Proposition 1d: The more passive the implied involvement of the investor, the more elaborate will the written contract be.

Economic (e.g., Ravid and Spiegel, 1997) and managerial agency literature (e.g., Eisenhardt, 1989) suggest that agency problems may be reduced by using monitoring devices, reward systems and financing techniques best adapted to the specific (investment) situation. If information asymmetry is high and the effort of the entrepreneur is difficult to verify, i.e. a situation with possible moral hazard problems, Eisenhardt (1989) proposed to discipline management or, here, entrepreneurs with behavior-based measured. Financial economists (e.g., Innis, 1990 and Nachman and Noe, 1995) come to the same conclusion: they showed that risky debt (a strong financial monitoring device) is more appropriate, as well in a situation with information asymmetry as in one with costly verification of realized cash flows (Townsend, 1979). Financial instruments and contractual clauses thus seem to supplement each other.

When investing in a (risky) early stage venture, its outcome is not solely a consequence of the actions and effort of the entrepreneur, but also from environmental developments outside the control of the entrepreneur. Agency problems may, in this situation, only be reduced by monitoring and rewarding the behavior of the entrepreneur, rather than the outcome of his or her actions (Eisenhardt, 1989; Ravid and Spiegel, 1997).

Proposition 2a: The earlier in the stage of the venture at the time of negotiation, the greater will be the relative reliance in the written contract on behavioral measures of venture activity (i.e. relative to the sum of outcome and behavioral measures).

Everything else equal, we expect that a lower level of involvement of investors in the venture will lead to a relatively higher emphasis on regular information requirements, in order to reduce the inevitable information asymmetry. They will require a higher and more in-depth reporting frequency: “If [the entrepreneurs] demand a more passive approach from us, we will do this, as long as we get enough information with respect to the more important decisions.”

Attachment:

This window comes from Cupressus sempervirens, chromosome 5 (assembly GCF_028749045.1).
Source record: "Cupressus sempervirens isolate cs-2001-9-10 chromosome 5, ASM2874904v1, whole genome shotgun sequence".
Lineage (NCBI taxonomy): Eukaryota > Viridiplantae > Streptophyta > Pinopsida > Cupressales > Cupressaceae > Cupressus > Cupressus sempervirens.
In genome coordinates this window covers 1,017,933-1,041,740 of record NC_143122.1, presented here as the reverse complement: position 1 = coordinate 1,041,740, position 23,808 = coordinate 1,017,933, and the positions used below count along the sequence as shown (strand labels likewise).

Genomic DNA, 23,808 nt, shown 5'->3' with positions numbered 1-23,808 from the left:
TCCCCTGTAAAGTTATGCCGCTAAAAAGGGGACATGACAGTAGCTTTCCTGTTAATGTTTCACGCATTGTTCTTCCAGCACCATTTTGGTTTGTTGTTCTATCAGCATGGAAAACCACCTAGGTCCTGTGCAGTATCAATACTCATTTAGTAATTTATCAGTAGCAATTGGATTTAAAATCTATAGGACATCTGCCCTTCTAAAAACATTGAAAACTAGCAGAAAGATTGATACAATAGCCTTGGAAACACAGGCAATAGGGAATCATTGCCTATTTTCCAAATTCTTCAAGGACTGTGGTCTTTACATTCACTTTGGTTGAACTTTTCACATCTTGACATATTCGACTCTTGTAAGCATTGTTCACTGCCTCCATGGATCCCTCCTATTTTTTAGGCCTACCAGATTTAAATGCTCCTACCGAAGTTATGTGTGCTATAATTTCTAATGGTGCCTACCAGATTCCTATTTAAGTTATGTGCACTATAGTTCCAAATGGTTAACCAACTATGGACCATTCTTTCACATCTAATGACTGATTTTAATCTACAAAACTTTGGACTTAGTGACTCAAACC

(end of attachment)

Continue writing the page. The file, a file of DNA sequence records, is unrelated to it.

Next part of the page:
Proposition 2b: The more passive the implied involvement of the venture capitalist, the greater will be the reliance in the written contract on information requirements.

Propositions Regarding the Focus of the Negotiation Process

We assumed that the written contract establishes transactional parameters but cannot specify all of the important relational components. The extent to which governance will be transactional versus relational (Macneil, 1980) is likely to depend on the opportunity that the investor has to shape the relationship through interaction (Ring & Van de Ven, 1994). Different investors have different styles or preferences for post-investment involvement (MacMillan, Kulow & Khoylian, 1986; Sapienza, 1992). Those who wish to take a ‘hands-off’ approach have to specify in the contract what is expected; those who anticipate high involvement can begin to shape the relationship by focusing negotiation around setting in relational expectations:

Proposition 3: The more active the venture capitalist anticipates being, the greater will be the focus during negotiations on relational versus transactional components.

Investors indicated to us during interviews that the negotiations are often used to express exactly what they anticipate their roles and the entrepreneurs’ should be. For example, one investor who expected high involvement said, “We actually feel like they’re obligated to use us. We want them to use us for things that they can’t do, not for things they can do.” Of course, it stands to reason that those who will not be involved must spend time making certain that the negotiation focuses on specifying content in a clear and well-defined manner.